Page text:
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Thursday, April 27, 2017

 

NSW Railway Engineering History

Last week, Mum had a few days off work so we did and overnight roadtrip to check out some historic things a few hours to the west of Canberra. The top images are of the Junee Roundhouse. Junee is nearly exactly half-way on the main southern railway line between Sydney and Melbourne. The line started operations back in 1878 and Junee became an important railway depot. In 1947 this huge roundhouse was built to service and repair locomotives and rolling stock. It is one of the few completely circular roundhouses and had the largest turntable in the southern hemisphere. The rail depot closed in 1993 and the roundhouse was taken over by commercial companies who use half of it to recondition locos. The other half is a museum. It is impossible to get a photo that shows the whole roundhouse, so I have copied a section of Google Eatrh that shows it. The bottom images are of a clever bit of railway engineering near the town of Bethungra, north of Junee. Here the line has to climb a steep gradient and until the early 1940s several extra engines had to be attached to boost the trains up the slope. The solution was to build a diversion that spirals around a convenient hill. That made the climb possible for all trains. Trains going downhill still use the original line, trains going uphill use the spiral. The closest I could get was a small parking bay off the highway where I could see three lines of track - the original line closest to the road and two lines of the spiral track going up the hill. Once again, Google Earth shows it clearly although you probably need to check it out using GE to get a bigger view.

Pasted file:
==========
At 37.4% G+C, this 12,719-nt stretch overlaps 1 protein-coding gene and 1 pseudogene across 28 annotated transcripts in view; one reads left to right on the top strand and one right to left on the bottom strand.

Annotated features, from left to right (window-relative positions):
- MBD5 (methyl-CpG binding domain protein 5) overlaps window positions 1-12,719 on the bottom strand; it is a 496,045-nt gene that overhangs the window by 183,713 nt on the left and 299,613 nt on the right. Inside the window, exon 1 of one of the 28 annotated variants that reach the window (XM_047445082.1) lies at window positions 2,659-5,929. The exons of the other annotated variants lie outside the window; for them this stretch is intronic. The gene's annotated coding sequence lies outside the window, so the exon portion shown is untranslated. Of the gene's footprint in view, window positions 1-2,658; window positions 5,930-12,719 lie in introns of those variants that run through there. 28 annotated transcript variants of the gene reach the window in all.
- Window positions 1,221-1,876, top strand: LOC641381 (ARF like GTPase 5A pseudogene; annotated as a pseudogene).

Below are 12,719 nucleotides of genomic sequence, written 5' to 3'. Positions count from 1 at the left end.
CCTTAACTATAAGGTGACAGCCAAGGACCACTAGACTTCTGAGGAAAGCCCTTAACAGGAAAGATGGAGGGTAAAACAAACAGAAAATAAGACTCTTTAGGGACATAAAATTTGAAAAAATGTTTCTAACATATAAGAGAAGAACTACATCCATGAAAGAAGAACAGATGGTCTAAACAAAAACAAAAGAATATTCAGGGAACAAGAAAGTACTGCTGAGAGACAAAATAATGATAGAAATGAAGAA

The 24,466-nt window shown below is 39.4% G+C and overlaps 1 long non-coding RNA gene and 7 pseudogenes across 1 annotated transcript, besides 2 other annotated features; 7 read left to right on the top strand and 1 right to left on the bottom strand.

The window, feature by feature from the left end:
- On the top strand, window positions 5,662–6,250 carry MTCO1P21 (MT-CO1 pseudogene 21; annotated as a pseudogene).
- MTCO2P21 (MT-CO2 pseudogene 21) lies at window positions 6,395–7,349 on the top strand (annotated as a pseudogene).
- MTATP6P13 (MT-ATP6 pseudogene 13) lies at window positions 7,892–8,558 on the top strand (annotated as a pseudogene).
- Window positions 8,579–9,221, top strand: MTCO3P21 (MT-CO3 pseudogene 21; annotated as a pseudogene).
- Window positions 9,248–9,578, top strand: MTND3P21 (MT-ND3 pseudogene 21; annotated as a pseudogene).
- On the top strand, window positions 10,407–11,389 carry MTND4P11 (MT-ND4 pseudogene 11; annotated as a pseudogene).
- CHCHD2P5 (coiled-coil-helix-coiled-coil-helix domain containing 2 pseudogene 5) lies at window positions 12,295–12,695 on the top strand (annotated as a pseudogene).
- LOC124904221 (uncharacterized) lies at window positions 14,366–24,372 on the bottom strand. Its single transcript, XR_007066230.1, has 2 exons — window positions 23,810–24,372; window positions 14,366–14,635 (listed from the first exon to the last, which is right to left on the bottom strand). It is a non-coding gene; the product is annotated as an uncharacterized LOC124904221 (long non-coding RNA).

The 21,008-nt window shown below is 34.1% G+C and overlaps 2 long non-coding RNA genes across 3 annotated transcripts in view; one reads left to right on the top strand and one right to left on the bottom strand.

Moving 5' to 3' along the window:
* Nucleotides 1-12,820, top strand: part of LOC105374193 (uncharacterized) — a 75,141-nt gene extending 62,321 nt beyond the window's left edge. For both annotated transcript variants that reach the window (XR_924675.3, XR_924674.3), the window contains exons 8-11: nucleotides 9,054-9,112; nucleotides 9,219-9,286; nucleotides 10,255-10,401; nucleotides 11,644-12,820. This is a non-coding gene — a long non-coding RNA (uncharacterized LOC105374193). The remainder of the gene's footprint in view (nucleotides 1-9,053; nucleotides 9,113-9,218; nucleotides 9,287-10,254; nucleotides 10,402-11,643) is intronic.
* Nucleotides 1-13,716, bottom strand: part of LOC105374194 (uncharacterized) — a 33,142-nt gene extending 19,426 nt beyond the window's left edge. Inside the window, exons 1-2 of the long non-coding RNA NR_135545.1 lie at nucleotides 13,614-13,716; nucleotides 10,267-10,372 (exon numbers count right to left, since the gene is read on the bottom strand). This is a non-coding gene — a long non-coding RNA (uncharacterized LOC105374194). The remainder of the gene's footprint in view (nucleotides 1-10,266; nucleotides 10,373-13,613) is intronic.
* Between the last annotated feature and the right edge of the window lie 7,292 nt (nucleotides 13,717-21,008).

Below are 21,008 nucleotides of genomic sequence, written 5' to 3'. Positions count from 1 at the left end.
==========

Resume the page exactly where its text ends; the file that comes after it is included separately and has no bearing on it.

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Monday, April 24, 2017

 

Historic Port Arthur

One of the "must see" places in Tasmania is the ruins of the historic Port Arthur convict settlement. Port Arthur started as a small timber cutting station in 1830, but quickly grew into penal settlement with over 1100 convicts. The convicts worked at timber getting, ship building, brick and shoe making. The first 5 photos are of the large penitentiary, which actually started out as a flour mill (note the small bear climbing on the foundation stone). The large flat area of land in front of the building was initially the harbour, but one of the physical punishments inflicted on the convicts was to make them cut trees, haul them down to the harbour and sink them with stones and earth to build gardens and lawns. Tree trunks are visible in the drains here today. Imagine the immense number of trees buried here and the hard labour imposed on the convicts. The 6th and 7th images are of the Asylum, a separate prison where the worst convicts were kept in solitary confinement and where most of them went mad. The last 2 images are of the guardhouse at the entry to the penitentiary, and the ruins of the guards' barracks. The barracks were a small castle with turrets; not much remains today. Port Arthur closed as a penal settlement in 1877. On April 28, 1996, Port Arthur was the site of one of the worst acts in Australian history when a gunman, Martin Bryant, killed 35 tourists and injured 23 others before being captured. This was one instrumental in leading to Australia's strict gun laws. Mum was visiting Port Arthur just the day before. More photos of the site are coming. A good summary of the history of Port Arthur is on the website http://portarthur.org.au.